On Monday, Liz Truss was elected as the leader of the ruling Conservative Party and the country’s next Prime Minister. The statement on Monday marked the start of Boris Johnson’s leadership transition after weeks of a contentious and frequently tense party leadership election that pitted Truss against the former finance minister and person of Indian descent Rishi Sunak. Truss received 81,326 votes, defeating Rishi Sunak, who received 60,399 votes, to become the Conservative Party’s new leader. The nation is presently going through a recession, industrial unrest, and a problem with the cost of living.
“Over the next two years, we must demonstrate our ability to deliver. I’ll present a daring strategy to reduce taxes and expand our economy, “Truss remarked following the declaration of the outcome.” I will solve the energy issue, taking care of people’s energy bills while also tackling the long-term challenges we have with energy supply,” the speaker continued. Members of the Tory party started selecting Sunak or Truss as their preferred candidate at the beginning of August. The polls closed on Friday evening.
Nearly 52% of respondents stated that Truss would make a “poor” or “awful” Prime Minister, and 43% said they had “no faith” in her handling the problems caused by the high cost of living. Another 37% of Britons think she will largely be like her predecessor. In a postal ballot among the roughly 160,000 Conservative electors, the two candidates competed to succeed outgoing British Prime Minister Boris Johnson. Johnson was forced to make his departure public in July after being mired in a scandal for several months. Johnson will take a flight to Scotland on Tuesday to give Queen Elizabeth his resignation. Someone who succeeds him will be faced with creating a government.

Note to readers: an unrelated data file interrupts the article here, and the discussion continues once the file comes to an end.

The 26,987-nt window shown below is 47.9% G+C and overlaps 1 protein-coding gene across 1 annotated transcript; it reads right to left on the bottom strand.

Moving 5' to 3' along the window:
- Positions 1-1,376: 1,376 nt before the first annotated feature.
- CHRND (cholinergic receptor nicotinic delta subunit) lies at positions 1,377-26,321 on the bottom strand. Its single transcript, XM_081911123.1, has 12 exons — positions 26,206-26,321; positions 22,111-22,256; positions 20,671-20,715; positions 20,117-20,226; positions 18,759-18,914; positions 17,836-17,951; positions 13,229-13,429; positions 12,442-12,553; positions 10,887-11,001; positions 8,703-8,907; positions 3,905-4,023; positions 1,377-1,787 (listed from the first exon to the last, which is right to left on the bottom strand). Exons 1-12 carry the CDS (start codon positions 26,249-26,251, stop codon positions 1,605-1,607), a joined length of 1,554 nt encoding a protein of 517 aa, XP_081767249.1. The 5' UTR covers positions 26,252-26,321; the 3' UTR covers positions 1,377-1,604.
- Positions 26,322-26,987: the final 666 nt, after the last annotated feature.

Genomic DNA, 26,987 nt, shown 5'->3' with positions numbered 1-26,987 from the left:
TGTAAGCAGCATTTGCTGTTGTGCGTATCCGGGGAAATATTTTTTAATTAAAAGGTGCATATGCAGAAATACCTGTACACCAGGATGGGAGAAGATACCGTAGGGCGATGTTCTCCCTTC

Truss, who had been the front-runner in the contest to succeed Johnson, was elected as the fourth prime minister for the Conservatives since the 2015 election. Since then, the country has seen a series of crises, and it is currently experiencing what is anticipated to be a protracted recession caused by surging inflation, which peaked in July at 10.1%. Having served as Johnson’s foreign minister, Truss has promised to act quickly to address Britain’s dilemma of rising living costs. She has said that within a week, she will draft a plan to deal with rising energy costs and ensure a future fuel supply.
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